Multi-compartmental modeling of nitrogen translocation in sorghums differing in nitrogen use efficiency

T. W. Crawford, K. M. Eskridge, C. G. Wang, J. W. Maranville

Research output: Contribution to journalArticlepeer-review

2 Scopus citations


Some cultivars of sorghum [Sorghum bicolor (L.) Moench] are more efficient than others in using nitrogen (N) from the soil to produce grain. A study was conducted to test the hypothesis, that the processes involved in the translocation of N differed between two sorghum lines, China 17, a N-efficient genotype, and Tx623, a less efficient genotype, during their ontogenetic development. Both cultivars were grown in the field and periodically sampled to determine the amount of N in above-ground parts of the plants, i.e. stalk, leaves, and grain. Compartmental modeling, which is based on sets of differential equations that describe the flow of material through compartments, was used as the basis for analysis of the rates and rate constants of N which had moved among parts of the plant. Compartmental models are relatively simple, systematic mathematical representations that can be used to aid in understanding how different plant parts influence plant-N dynamics. China 17's rate constants between upper parts of the stalk and between the upper stalk and grain were larger in the earlier part of the season and became smaller toward the end than Tx623 meaning that China 17 was more capable of moving N to the upper parts of the plant earlier in the season than was Tx623. However, no differences in rate constants were detected for stalk to leaves and within leaves rate constants, meaning that the N-movement processes in the leaves were essentially the same between the two genotypes. The model also detected pseudo-compartments associated with the upper leaves in both genotypes which indicated that there are several processes or other rate-controlling factors associated with N flow in the leaves. A multi-compartmental model, based on rather simple assumptions and which only required N for each plant part over time, was used to describe N translocation between plant parts for two different sorghum genotypes. The model was able to detect fundamental differences between the genotypes in terms of N translocation processes, however more work is needed to understand the physiological processes underlying the results.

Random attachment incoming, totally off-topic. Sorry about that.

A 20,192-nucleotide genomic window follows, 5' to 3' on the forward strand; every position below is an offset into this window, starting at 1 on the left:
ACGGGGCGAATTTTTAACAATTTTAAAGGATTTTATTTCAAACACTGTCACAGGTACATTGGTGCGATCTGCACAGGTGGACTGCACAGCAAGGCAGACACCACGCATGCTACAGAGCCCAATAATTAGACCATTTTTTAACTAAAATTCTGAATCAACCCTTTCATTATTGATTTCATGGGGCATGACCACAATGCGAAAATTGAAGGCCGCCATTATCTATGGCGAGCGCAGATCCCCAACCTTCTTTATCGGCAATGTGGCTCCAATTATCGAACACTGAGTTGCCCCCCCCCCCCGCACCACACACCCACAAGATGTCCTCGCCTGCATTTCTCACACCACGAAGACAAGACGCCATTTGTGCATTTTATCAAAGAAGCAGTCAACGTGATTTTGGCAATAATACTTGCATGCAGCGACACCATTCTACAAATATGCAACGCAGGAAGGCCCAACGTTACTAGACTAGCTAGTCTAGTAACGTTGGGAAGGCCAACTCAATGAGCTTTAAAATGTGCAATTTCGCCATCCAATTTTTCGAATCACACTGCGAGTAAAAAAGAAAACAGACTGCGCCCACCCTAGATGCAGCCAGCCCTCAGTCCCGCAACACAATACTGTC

Original languageEnglish (US)
Pages (from-to)335-349
Number of pages15
JournalJournal of Plant Nutrition
Issue number2
StatePublished - Feb 2009


  • Compartmental analysis
  • Dynamic model
  • Nitrogen flux
  • Nutrient movement

ASJC Scopus subject areas

  • Physiology
  • Agronomy and Crop Science


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